alhla

Clergy Privilege In Confidential Matters

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alhla   

When someone tells you something in confidence does it remain protected after their death?

I've looked at various sites but it was not specifically addressed. Any advice/info is appreciated.

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When someone tells you something in confidence does it remain protected after their death?

I've looked at various sites but it was not specifically addressed. Any advice/info is appreciated.

Typically anything said in a confession should remain in confidence and not be discussed even after the individuals death, to do so otherwise could be viewed as defamation of character, even if it is true.

There are exceptions, most if not all of the States in the US require Priest, rabbis, Imams, etc... to report any confessions relating to child abuse or molestation (both non sexual and sexual). Some states even take it further and require you to report any cases of abuse, molestation, or harm to others that is confessed to you, this can also include self harm such as the individual informing you they plan to commit suicide, though for a possible suicide you should be keeping them there and watch them until medical help arrives anyways so they can be put on suicide watch.

I myself have no issues with a religious figure breaking the oath of confession to in form the proper authorities, if the individual confesses to committing harm against another, the plans to harm another, suicidal threats, or even plans to commit or having committed a major crime such as Bank Robbery, Arson, etc... This way if they are planning on committing the act and do follow through the authorities have a suspect, and the religious figure doesn't have to worry about being brought up on charges as an accessory to the crime (since they knew about the plans before the crime happened) or a lawsuit if the victim (or their family) find out that the religious figure knew about the suspects plans.

Other things no matter how juicy the confession might be you keep secret the rest of your life. If Mayor Joe or Senator Mike comes to you and confesses having an affair behind their spouses back sleeping with a hot young model, while the local news, national news or tabloids would love to get the story (along with the political opponents so they can use it to discredit or blackmail the one who confessed to you), it must remain a secret, unless the above mentioned affair was with a minor (in this case the laws would view the affair as sexual molestation of a minor, or statutory rape even if the minor consented to the affair). Another example would be if someone came and confessed to using drugs recreationally while, and they are now in an important position withing their work or they have political aspirations, even though this information could ruin them you keep it secret and never inform.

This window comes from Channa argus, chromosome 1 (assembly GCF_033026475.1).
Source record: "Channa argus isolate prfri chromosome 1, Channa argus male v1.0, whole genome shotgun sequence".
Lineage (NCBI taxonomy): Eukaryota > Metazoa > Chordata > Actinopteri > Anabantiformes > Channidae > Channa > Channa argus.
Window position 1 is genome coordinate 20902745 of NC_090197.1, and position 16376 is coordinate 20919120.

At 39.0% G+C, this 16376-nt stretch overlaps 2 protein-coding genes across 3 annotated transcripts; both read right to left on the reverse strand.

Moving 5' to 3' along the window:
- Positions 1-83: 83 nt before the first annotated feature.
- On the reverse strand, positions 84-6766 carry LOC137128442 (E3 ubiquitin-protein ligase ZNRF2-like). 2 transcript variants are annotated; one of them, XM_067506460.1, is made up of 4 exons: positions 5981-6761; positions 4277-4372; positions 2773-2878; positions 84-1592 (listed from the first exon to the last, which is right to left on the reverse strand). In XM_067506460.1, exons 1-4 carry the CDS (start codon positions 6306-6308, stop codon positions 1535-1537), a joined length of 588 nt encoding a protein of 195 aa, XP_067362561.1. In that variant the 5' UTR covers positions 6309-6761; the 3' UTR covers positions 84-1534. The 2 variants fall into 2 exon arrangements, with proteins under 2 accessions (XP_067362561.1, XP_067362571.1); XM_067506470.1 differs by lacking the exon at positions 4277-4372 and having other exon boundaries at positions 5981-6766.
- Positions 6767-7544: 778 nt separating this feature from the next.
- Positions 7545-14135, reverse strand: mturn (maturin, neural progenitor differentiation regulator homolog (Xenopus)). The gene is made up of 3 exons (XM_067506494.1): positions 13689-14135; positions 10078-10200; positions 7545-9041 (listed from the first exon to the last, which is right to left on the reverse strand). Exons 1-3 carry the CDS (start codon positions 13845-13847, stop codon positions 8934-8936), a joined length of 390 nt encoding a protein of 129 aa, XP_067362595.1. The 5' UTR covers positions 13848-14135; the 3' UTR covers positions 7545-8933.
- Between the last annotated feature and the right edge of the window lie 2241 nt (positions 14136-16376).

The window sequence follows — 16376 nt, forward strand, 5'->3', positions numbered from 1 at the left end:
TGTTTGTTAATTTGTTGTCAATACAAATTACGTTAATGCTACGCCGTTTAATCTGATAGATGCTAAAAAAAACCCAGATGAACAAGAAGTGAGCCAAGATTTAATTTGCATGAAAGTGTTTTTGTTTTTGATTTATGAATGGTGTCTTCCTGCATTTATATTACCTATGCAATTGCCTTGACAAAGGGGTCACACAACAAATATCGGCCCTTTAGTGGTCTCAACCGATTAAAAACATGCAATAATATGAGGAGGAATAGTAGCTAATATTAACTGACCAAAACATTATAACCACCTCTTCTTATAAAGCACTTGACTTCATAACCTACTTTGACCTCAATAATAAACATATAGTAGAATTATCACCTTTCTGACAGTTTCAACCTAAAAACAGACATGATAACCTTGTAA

Easiest advice short of suggesting you talk to an actual lawyer (which is legally the only way you can get legal advice) is to use your judgement and ask yourself is the individual confessing causing or planing to case harm to others, or themselves or commit a major crime? if the individual did commit the acts with you knowing about it would you be able to have that on your conscious and live with the guilt especially if some one is seriously injured or even killed?

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alhla   

Great info. The matter of my concern is not quite as serious, exciting or juicy as the examples you cite. But I will keep all for reference. If the matter disclosed to you becomes public information at a later time, then I take it, it still was in confidence and although now public knowledge it should not be disclosed that you already knew it [days, weeks, months or years] prior to public disclosure. Is this also the case?

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Songster   

In my opinion, telling the living the secrets of the dead benefits no one.

But then again, I'm not a lawyer, or anybody's spiritual advisor, so I can't answer as to whether you would be legally or spiritually bound to your promise. To me, it would depend upon what was said...

I've taken vows to keep the secrets of a Brother Mason if they were communicated to me as such, but even with those vows I am allowed to make moral exceptions... If he told me he committed murder, or treason... I would not wait until he was dead. I'd give him up while he was still alive...

If he told me that he cheated on his wife, or his taxes... I keep quiet.

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alhla   

Again, great information. Thank you both for your thoughts and insightful advice. It is as I imagined, but I was just looking for another point of view -- although there isn't one. Thanks so much for the forum support.